On Wednesday I went to their house to remove anything that burglars might want and to bag up what might need laundering. I filled the hatch of my car with boxes of files, anything that looked like an important document. I left the four leaf bags full of laundry on the living room floor. I put two leaf bags full of ruined bedding in the trash.

On Thursday I went back and removed boxes of photos, more documents, stacks of mail, folios of papers: my dad’s military records, my mom’s notebooks.

I went home and began looking for the money. A memory care facility for both of them is going to be expensive.

By Saturday afternoon I had it all sorted. I had discarded enough paper to fill the garbage cart: junk mail, magazines, empty envelopes. Mom’s carefully collected recipes are on the kitchen table. Boxes of cancelled checks and insurance policies and medical records litter the living room floor.

My parents never owned a computer. My dad has an Underwood typewriter that uses a ribbon. Among his stuff I found a box of typewriter erasers and brushes and several packs of carbon paper.

As I type this I am thinking that some of my readers will not know what these things are, and I can feel them Googling now.


Grammy & Grampy are both patients in the hospital. Both have dementia. She doesn’t remember why they are there, and she keeps trying to take him home. Doc says they are trying to keep the #lovebirds together. ❤️

“Have they ever been apart?” my brother asked.

“In the ’60s Dad went on active duty for two weeks,” I replied.

I took my parents some clothing during visiting hours. They were sitting in the hall with another patient, in chairs lined against the wall across from the nurses’ station.

Mom now talks of nothing else but caring for Dad. His welfare is her only need.

She asked me to help her find a place for them to live. When she began to weep, I cradled her. She rested her head on my shoulder like a little girl and quieted. Her body felt like delicate glass that might shatter at any second.

Gently prodding Dad awake, she said, “Look who’s here.”

Dad slowly brought me into focus and smiled. He was too groggy to speak, but he winked at me. To this day it thrills me when he does that.

Mom rose from her chair to wipe his lips with a corner of his blanket. She smoothed his hair and kissed him on the mouth.

“We want to keep the lovebirds together,” their doctor said.

Yes. As long as we can. #lovebirds



You sleep on the sofa because you put the sheets in the dryer this morning before work.  Tonight you’re too tired to put them back on the bed.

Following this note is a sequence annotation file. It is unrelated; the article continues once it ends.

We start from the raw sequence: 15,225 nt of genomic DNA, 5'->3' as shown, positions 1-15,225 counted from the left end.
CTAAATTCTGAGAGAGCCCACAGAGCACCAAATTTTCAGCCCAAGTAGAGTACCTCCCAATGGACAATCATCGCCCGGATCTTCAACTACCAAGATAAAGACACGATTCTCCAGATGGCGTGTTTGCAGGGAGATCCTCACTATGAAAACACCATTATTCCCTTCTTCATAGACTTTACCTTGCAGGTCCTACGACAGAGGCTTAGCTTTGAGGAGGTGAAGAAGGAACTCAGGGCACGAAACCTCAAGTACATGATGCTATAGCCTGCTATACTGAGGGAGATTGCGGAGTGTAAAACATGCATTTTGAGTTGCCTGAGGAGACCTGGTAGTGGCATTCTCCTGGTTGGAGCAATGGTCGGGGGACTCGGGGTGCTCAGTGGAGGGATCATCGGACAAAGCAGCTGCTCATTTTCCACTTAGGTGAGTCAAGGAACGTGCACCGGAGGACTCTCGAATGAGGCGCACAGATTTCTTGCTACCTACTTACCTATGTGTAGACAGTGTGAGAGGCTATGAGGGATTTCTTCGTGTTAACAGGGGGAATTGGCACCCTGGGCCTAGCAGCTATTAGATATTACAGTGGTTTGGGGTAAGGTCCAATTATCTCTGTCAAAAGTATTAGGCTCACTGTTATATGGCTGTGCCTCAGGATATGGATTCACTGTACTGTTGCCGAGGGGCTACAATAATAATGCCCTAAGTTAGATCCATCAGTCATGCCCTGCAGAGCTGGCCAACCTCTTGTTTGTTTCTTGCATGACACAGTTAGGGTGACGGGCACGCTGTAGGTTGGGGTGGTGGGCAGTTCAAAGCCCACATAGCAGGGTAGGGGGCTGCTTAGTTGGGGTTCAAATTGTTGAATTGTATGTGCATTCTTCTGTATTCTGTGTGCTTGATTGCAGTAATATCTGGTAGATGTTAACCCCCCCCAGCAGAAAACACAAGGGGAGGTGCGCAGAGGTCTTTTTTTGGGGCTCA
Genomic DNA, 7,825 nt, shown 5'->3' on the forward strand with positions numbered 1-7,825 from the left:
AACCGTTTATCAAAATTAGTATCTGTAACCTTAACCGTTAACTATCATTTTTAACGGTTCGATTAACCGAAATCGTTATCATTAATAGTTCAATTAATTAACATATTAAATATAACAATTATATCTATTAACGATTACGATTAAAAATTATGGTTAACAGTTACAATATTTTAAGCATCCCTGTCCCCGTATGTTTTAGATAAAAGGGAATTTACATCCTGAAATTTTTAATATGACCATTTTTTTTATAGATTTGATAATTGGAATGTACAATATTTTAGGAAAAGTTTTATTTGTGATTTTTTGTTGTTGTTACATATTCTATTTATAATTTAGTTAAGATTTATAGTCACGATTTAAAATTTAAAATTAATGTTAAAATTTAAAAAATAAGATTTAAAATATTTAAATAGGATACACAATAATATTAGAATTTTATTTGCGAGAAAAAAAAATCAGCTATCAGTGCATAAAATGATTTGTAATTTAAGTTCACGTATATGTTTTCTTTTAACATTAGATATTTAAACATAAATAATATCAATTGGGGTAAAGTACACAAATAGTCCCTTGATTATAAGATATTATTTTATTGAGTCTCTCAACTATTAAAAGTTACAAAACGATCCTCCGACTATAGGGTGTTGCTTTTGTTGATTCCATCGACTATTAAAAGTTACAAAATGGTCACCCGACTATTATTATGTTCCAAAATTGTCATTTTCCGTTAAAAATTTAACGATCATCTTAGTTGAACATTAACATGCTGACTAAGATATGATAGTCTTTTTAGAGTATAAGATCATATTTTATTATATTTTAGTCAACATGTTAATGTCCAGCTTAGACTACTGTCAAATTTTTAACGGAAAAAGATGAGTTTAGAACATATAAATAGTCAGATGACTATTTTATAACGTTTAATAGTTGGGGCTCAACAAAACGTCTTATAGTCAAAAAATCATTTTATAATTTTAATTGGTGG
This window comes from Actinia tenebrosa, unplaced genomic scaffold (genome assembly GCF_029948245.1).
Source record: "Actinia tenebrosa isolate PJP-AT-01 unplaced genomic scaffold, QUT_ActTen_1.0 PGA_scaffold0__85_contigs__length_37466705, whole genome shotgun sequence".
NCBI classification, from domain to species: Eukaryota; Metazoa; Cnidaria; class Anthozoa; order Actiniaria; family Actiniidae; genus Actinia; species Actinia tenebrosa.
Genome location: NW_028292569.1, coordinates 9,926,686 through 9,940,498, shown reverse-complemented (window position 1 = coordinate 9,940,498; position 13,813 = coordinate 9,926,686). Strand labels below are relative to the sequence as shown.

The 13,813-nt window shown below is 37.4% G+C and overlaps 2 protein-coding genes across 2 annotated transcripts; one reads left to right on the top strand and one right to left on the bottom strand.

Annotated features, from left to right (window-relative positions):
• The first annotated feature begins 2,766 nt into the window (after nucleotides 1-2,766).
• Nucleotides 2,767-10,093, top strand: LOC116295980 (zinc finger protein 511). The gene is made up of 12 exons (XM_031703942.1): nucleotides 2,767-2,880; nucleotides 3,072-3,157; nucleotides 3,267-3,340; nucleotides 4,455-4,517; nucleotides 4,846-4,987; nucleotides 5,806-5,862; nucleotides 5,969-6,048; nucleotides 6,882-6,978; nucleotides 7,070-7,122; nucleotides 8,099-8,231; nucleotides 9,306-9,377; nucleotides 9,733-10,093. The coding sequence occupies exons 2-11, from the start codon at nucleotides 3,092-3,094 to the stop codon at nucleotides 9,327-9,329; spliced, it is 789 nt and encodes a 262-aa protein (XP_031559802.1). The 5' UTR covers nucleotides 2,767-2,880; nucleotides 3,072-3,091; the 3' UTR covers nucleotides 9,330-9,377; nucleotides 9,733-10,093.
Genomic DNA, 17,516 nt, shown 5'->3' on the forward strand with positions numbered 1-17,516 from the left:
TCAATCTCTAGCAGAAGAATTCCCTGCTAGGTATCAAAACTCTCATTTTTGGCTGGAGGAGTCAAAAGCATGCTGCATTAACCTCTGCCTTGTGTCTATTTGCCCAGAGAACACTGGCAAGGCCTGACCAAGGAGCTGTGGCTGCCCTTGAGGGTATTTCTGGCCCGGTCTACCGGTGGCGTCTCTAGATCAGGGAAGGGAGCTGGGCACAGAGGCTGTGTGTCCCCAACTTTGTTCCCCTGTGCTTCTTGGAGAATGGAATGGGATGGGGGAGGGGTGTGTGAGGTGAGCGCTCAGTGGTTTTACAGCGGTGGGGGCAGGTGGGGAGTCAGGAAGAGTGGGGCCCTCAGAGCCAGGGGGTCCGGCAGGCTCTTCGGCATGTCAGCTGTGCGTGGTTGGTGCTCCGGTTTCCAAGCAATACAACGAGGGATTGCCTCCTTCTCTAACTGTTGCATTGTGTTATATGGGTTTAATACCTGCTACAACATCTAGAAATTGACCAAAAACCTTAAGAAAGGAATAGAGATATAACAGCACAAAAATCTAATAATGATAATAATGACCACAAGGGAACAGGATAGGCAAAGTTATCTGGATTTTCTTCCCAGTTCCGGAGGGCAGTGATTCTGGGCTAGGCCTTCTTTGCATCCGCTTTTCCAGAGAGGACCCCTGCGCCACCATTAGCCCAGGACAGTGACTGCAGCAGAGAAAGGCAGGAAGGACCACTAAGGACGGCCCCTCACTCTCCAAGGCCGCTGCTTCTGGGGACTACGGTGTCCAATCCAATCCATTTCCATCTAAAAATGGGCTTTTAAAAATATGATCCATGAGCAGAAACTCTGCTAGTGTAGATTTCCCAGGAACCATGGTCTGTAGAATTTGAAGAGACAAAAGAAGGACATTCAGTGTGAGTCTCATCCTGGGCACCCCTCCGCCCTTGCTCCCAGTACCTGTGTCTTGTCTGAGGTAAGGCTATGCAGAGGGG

You go to work with bronchitis because you used all your sick days nursing your kid through his cold.

You went to your kid’s soccer game last night instead of going to the grocery store.

So you’re drinking your coffee black this morning because you gave the rest of the milk to your kid at breakfast.

There’s a 33% chance that you spend more than half of your paycheck on rent.

You pay on average a third of your income on child care. In New York, Minnesota and Massachusetts, if your child is 3 or under, it’s more than half.

This is because you’re paid less than single dads or married men with the same education. If you were paid fairly, your income would increase by 17 percent and your poverty rate would fall by half.

You’re a single mom.

Some folks say, well, you’d be making more money if you’d opted not to have a child.

Some of these same folks want to limit your birth control options.

It’s tough for you. But your love, unlike money, can buy happiness, and it comes to you through hugs and butterfly kisses and nite-nite prayers.

I’m proud of you.



I am not a boy.

I have straight, dark hair.

I am four.  My best friend is beautiful. And I am not.

She makes me sit in a chair.
She pulls my hair and twists it around tiny plastic things.
I like to play with the little sheets of tissue paper.

Sit still, she says.
Here, you can hand these to me, one at a time.

I feel important.  I am helping her.

I don’t like the cold dripping down my neck.
I don’t like the smell.
It’s hard for me to breathe.

But she looks determined and certain.  This will make you beautiful, she says.

The plastic things are sticking into my head.
I want to scratch but she says no.
Just a little longer and you will be beautiful.

I want to be beautiful.  Then she will love me.

She pulls a chair to the sink and pushes my head under the faucet.
The water is warm and feels so good I want to stay there forever.

But I have to be neutralized first.

I am wet and cold and the skin of my head feels like a blister.
But she squirts the neutralizer onto my head.
We’re almost done, she says.

The sun is shining.  I can see the lawn through the glass door.